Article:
Alarm sounds over Quintessentially's future as auditor raises second "going concern" warning - report
Concerns over the future of Quintessentially grow as auditors of the luxury members-only concierge service fear talks of a takeover are getting nowhere.
The service offers members access to exclusive luxury services and products with the tagline "anything, anytime, anywhere". But accountancy firm BDO has now issued its second "going concern" warning in two years for the company, whose clients include celebrities and chief executives, the Telegraph newspaper reported.
Owners of the service, including its co-founded and former Conservative party chairman Ben Elliot, began trying to sell the 20-year-old business as far back as January when it said it received an unsolicited takeover offer.
However, auditors said Quintessentially now faced a "risk that the pace and level at which events and travel business returns could be materially less than forecast" as the possibility of a recession grows.
A slow recovery could require Quintessentially to raise external funding “which may not be forthcoming", BDO said. This creates "material uncertainty” and “may cast significant doubt on the group and company’s ability to continue as a going concern”.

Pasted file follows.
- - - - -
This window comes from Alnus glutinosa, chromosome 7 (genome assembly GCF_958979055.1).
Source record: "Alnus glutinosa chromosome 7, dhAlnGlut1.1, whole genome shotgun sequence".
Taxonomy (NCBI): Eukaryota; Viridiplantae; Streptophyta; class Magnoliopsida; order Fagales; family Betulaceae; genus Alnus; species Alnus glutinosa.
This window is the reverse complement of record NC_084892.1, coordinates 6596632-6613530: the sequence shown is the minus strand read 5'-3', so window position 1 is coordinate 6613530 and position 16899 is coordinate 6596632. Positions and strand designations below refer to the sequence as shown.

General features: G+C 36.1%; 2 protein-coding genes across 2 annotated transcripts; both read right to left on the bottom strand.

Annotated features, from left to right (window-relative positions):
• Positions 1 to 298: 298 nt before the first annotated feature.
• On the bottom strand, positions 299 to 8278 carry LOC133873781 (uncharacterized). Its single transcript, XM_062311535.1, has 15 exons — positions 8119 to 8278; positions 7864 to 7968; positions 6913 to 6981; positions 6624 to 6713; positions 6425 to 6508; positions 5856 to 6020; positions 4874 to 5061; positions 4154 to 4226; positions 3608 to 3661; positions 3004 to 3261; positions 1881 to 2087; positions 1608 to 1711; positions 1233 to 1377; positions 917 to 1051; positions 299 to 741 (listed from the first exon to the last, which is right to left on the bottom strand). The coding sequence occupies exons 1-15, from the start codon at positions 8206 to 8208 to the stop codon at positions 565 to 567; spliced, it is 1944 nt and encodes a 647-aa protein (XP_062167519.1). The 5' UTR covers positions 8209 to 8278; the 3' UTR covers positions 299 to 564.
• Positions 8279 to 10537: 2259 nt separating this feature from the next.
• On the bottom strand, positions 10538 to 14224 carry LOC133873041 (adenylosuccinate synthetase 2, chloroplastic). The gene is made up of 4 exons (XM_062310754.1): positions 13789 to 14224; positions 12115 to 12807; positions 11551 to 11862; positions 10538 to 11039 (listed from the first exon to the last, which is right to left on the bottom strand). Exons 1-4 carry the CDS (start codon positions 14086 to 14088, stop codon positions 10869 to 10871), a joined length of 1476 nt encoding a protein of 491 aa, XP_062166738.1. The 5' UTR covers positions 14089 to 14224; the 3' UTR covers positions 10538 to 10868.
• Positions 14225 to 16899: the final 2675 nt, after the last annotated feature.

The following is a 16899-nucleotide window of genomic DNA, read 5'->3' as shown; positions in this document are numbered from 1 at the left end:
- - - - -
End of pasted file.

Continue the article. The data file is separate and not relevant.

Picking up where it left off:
Those concerns also grew after Quintessentially's latest financial accounts for the 12-months ended April 30 were filed very late. They showed 2020 turnover dropping from £50.4 million in 2019 to £44.7 million in 2020, though losses narrowed from £4.4 million to £3 million.
Quintessentially said the delay in filing was due to a major restructuring, a process which also heavily delayed its 2019 results. It said the restructuring helped it trade profitably in its latest financial year “with revenues having moved markedly back towards pre-pandemic levels”.
The company also said it achieved “record memberships” in the 12 months to this April, without providing figures.
Responding to concerns over its future liquidity, Quintessentially told the newspaper the “directors consider that should the need arise, they could obtain the necessary [support] and hence have prepared the financial statements on a going concern basis”.
Directors said the company was “in a much stronger position now” and “should be able to trade profitably on a consistent basis”.
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